Lights, camera, eat! Favorite films about food | Food Feature | Indy Week
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Lights, camera, eat! Favorite films about food 

Eduard Xatruch, Oriol Castro and Ferran Adrià in "El Bulli: Cooking in Progress"

Photo courtesy of Alive Mind Cinema

Eduard Xatruch, Oriol Castro and Ferran Adrià in "El Bulli: Cooking in Progress"

An art museum is a gastronomic space, so abundant are the feasting gods, last suppers, overflowing bags of game, bowls of glistening fruit and gleaners stooped amid wheat fields. Having lived their entire lives with the odor of dung in their noses, the Old Masters understood that the stray artichoke or haunch of venison belongs to a larger pattern of reaping and sowing, birth and bloodletting.

Filmmakers, by contrast, spent their USC years eating microwaved burritos. They couldn't care less what their shrink-wrappage contains unless there's a product-placement angle (e.g. Rene Russo bizarrely chugging an entire can of Pepsi One in The Thomas Crown Affair). Hollywood's most famous gastronomic scenes suggest how far we've fallen: Bluto Blutarsky using mashed potatoes to imitate a zit in Animal House, E.T. following the trail of Reese's Pieces (were it to oblivion!), Forrest Gump pondering his box of what are undoubtedly milk chocolates.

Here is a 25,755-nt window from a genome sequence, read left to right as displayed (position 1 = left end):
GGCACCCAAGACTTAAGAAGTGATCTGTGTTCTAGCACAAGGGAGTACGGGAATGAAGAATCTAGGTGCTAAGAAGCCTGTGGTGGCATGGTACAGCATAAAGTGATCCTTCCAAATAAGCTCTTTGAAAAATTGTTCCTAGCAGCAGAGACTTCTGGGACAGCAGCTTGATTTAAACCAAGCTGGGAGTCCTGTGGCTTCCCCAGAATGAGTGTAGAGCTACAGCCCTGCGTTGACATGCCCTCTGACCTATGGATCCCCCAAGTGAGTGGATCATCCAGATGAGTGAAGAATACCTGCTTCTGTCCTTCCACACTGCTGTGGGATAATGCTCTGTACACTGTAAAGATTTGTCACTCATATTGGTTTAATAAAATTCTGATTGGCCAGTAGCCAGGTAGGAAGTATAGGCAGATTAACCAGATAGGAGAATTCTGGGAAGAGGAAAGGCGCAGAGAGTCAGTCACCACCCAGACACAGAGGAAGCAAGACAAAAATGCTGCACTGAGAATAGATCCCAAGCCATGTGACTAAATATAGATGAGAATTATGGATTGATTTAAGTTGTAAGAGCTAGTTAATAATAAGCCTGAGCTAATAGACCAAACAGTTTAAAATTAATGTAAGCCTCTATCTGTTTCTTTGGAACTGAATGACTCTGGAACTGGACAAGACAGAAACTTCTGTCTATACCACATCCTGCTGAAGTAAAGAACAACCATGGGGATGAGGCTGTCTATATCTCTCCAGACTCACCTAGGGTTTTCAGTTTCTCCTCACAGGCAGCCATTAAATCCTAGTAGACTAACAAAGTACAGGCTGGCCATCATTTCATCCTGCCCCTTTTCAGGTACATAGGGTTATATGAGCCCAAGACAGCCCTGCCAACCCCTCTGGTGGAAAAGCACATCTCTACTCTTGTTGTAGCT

There does exist a small body of gastro-cinema (i.e., films about cooking and eating, not about the politics of production and consumption), but it's not terribly distinguished. Wild Strawberries is not about wild strawberries, alas, nor is Some Like It Hot about baked goods straight from the oven. Babette's Feast is the one film that is both genuinely about food and beyond aesthetic reproach. It generously suggests that religion is expressible in countless ways, not least by the kind of hours-long, wine-soaked meal during which the officers of the Second Empire seduced their mistresses in private rooms. Religion is the sum of our highest human expressions, the film suggests, and Babette's "cailles en sarcophage" belongs among these.

Such as it is, gastro-cinema encompasses two antagonistic philosophies. The first school avows the familiar Boomer program of personal liberation, with food—curry, paella, pâtisserie, etc.—awakening the sensual apparatus proscribed by the usual array of churchgoing, can-opening bourgeois. Chocolat is the preposterous Ur-film of this school. Premise: chocolatier persecuted by the world's only food-hating French people. Mostly Martha, about an obsessive-compulsive German master-chef who falls for a passionate Italian and learns to relax, interiorizes this kulturkampf. Re: Martha's "passionate Italian." Is there any other kind? Apparently not.

Mostly Martha at least acknowledges that cooking has something to do with craft. In films such as Chocolat, Woman on Top and Today's Special, Hollywood proposes that cooking is a matter of feeling, of discovering or rediscovering our spontaneous, sensual inner-self, often with the help of some charmingly free-spirited, preferably non-Western guru.

"You never use a recipe?" asks the struggling chef Samir in Today's Special. "Everything I need is here and here," answers Akbar, an impish, twinkling-eyed sage, indicating his heart and groin. Akbar undoubtedly speaks for Hollywood, which is why, Pixar aside, we have not seen a genuinely masterful Hollywood movie since the last years of the Carter administration.